If walking up the purple-carpeted stairs at the homey Sugar House Day Spa and Salon (111 N. Alfred St., Alexandria; 703-549-9940; www.sugarhousedayspa.com) doesn't make you feel like royalty, the attendants will. All are friendly, professional, and very attentive. Unfortunately, I was late for my appointment. So my 30-minute Hydrating Essential Oil Wrap ($45)–a combination of massage, moisturizing treatment, and a final wrap in a blanket–was cut short. The wrap was relaxing, but it left me greasy, and I wasn't offered the chance to shower before putting on my clothes.
Still, the small dose I had of Sugar House was enough to make me want to go back.
Tucked into a three-story historic townhouse, the spa features such details as Oriental rugs in the massage rooms, exquisite wall designs in the locker room, and cream-color settees in the waiting area that make it feel as intimate as a friend's house. It's obvious the spa was planned with the guest in mind: Massages and facials are on the top floor, where it's quiet.
The lobby of the Aveda Salon and Spa (1325 Wisconsin Ave., NW; 202-965-1325) is great for browsing–which is good when an attendant is running late, as mine was. The walls are covered with shelves of hair, skin, and body products. But its busy storefront is a slight drawback–the hectic city street follows you right inside.
Down a narrow stairwell are four treatment rooms, painted to match four Aveda scents (Lavendou, Rainforest, Euphoric, and Madagascar). At the end of the hall is the nail area, a tiny room that looks like a closet with a table in it. I was led into Lavendou, a pretty room with light-purple walls and painted exposed brick. The 30-minute "express facial" ($45) was relaxing–until the steam machine, which had been overfilled, began to shoot hot water onto my skin.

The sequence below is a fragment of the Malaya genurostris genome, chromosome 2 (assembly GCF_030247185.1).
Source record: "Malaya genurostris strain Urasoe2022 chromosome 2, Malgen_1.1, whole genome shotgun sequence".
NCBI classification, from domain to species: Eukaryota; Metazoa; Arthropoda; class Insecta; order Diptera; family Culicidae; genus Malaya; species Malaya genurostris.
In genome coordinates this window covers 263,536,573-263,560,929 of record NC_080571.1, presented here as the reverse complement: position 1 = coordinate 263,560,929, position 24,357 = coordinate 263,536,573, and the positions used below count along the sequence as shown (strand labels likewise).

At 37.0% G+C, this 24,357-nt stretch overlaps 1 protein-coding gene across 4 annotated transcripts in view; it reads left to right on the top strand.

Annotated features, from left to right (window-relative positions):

Despite the glitch, the Aveda facial seemed more thorough than the one at Spa du Monde, with two masks, not one, and a good dose of steam. This facial also left my skin glowing and made it softer.
Celadon (1180 F ST., NW; 202-347-3333, www.celadonspa.com)w is not a spa where you might spend a day lounging in a terry robe, slipping from one treatment to the next–mostly because there's no area to lounge or lunch in other than the waiting area of the hair salon.
But this beautiful new downtown salon and spa, situated in the Arnold & Porter building at Metro Center, is ideal for a quick escape from the office–for a facial, a body treatment, or one of the best massages ($85) anywhere. (Ask for Susan Marshall.) It's a sophisticated, serene space, graced by gleaming mahogany cabinets, cool limestone, and splashes of restrained color, primarily celadon. The owners–one of whom, Kevin DePew, is among the city's best hairstylists–pay attention to detail. A nice touch: Treatment rooms have adjoining showers, so there's no need to traipse down a hall in a towel. Another plus: a friendly, solicitous staff that tries very hard and, from what we've seen, is very good.
For reviews of other tried-and-true spas we've visited over the years, see www. washingtonian.com